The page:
Millennials make “Rick and Morty” number one comedy



For many millennials, this quote is recognizable as Rick’s catchphrase in Adult Swim’s hit comedy “Rick and Morty.”

The show’s most recent season ranks “Rick and Morty” as the number one TV comedy for the 18-34-year-old demographic so far in 2017, according to Adult Swim and Nielsen data.

The show debuted in Dec. 2013 and the second season premiered in July 2015. While the first two seasons were popular in the target demographic, there was a two-year gap between season two and three — the latest premiered in April 2017.

The spike in fandom occurred during season three as the show had an 81 percent increase in viewership. Season three averaged 2.5 million live viewers overall, according to Nielsen.

Robert Foschia, adjunct professor of communication, teaches a course called “Criticism of Media and Society” at Saint Vincent.

Foschia tried to explain the recent “Rick and Morty” phenomena and the cult following it inspired amongst its millennial audience.

“It’s just thirty minutes compared to the hour for other Sunday night shows,” Foschia said. “It’s easily accessible for streaming, very ‘meme-able’ and speaks in an ‘internet-y’ way, in that it mocks itself and has self-conscious jokes, as well as a really unique combination of highbrow and lowbrow humor.”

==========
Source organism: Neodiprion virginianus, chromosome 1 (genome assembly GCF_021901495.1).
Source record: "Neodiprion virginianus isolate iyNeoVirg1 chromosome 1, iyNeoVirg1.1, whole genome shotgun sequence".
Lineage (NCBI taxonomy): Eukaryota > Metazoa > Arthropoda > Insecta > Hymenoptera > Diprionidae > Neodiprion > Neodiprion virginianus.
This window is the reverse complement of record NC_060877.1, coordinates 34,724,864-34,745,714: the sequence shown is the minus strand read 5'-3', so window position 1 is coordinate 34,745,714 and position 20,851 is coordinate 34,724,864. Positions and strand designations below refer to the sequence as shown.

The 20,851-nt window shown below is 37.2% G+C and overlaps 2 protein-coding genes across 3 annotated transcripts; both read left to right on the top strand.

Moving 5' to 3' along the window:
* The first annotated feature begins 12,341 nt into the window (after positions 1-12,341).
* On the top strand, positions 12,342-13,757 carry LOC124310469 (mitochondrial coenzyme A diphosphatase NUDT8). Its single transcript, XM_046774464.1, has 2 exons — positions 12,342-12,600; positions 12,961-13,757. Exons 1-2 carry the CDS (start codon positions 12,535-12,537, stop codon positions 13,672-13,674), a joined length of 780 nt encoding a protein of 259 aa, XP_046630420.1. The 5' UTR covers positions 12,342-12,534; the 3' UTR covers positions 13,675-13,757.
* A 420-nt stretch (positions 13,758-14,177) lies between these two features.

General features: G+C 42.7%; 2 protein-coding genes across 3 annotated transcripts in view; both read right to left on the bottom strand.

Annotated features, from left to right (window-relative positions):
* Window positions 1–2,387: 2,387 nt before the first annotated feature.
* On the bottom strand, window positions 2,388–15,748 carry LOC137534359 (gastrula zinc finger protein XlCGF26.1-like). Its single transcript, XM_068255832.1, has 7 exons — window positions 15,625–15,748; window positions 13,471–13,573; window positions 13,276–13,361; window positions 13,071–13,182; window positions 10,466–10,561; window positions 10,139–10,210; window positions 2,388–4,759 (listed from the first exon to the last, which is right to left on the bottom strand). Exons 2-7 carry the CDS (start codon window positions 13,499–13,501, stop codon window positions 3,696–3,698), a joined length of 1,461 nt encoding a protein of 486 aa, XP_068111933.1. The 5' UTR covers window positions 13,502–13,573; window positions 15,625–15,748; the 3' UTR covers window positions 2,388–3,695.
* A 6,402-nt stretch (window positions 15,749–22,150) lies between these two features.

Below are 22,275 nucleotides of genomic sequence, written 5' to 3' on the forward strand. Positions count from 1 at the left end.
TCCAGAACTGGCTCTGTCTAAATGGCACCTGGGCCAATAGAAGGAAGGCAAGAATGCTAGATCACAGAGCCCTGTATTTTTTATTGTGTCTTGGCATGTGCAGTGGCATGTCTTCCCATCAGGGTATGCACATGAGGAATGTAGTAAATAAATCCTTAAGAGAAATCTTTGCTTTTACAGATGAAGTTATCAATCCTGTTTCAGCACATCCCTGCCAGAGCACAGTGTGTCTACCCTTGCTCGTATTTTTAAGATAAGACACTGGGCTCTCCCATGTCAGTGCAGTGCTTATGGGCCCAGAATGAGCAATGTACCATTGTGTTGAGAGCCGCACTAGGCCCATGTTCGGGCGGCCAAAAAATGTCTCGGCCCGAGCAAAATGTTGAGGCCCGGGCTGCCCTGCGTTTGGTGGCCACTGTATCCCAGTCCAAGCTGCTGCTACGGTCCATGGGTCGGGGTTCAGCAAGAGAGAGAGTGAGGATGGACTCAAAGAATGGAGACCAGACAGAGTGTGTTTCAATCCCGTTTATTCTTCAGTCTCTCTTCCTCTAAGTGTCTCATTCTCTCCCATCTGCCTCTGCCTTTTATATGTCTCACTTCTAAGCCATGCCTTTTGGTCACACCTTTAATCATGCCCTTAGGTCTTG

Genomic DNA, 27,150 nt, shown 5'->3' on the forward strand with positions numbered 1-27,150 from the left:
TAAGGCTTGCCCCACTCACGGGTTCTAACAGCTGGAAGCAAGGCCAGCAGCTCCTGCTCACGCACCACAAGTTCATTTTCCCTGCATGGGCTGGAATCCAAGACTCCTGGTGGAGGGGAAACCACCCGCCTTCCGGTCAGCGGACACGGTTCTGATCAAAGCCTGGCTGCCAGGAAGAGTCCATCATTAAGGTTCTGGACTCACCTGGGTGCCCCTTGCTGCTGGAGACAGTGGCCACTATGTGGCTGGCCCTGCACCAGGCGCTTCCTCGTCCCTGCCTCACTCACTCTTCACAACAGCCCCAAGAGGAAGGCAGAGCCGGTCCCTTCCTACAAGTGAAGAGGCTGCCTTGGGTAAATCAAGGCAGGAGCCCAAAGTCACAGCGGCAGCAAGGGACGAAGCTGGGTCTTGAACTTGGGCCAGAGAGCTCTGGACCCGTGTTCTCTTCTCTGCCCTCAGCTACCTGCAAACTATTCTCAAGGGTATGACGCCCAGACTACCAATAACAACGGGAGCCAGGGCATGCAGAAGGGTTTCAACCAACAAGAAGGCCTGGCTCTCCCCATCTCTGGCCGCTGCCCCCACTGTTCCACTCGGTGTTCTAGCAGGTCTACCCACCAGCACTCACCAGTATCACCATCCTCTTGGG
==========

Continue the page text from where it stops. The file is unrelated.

In his class, Foschia discusses various communicative perspectives and theories and applies them to popular culture as an interpretative base to work from.

“We study Walter Fisher’s narrative paradigm, where Fisher describes how stories can function as arguments, so long that they have an internal logic and a recognizable moral,” Foschia said. “Shows like “Rick and Morty,” “Game of Thrones” and “The Walking Dead”— they all provide a far less sunny or rosy story than Fisher seems to desire, so they frustrate his theory a tad.”

To this point, some critics have observed various philosophies that intertwine throughout the show. “Nihilism” is most often used to describe the nature of some characters, such as Rick — a brilliant alcoholic scientist.

In the episode “Rixty Minutes,” fourteen-year-old Morty, tells his sister Summer: “Nobody exists on purpose, nobody belongs anywhere, everybody’s gonna die.”

Such sentiments are commonly expressed throughout the show, which prompted Sarah Marshall, contributing writer for “The Week,” to write: “There’s something about a cartoon world that gives nihilism just the right conditions to flourish.”

Foschia believes the show’s plot is what draws its audience’s attention “mostly for its absurdity.”

“I’m not sure if there is social commentary outside of being irreverent towards tropes, ideas, clichés,” Foschia said.

Stephen Selden, freshman accounting major, says he “cannot wait for season four.”

Selden, a nineteen-year-old who falls in the 18-34 demographic, says the show “mainly focuses on millennial’s who have a certain comedic liking.”

Selden’s remarks back Foschia’s theory as to what draws millennials to

the show.

Foschia said, “you can always tell what is flirting around in the consciousness [of millennials] by Halloween costumes.”

“If I could buy stock in a “Rick and Morty” costume company this year, I’d be able to pay for my coffee habit,” Foschia said.

Photo: Adult Swim/Harmonious Claptrap

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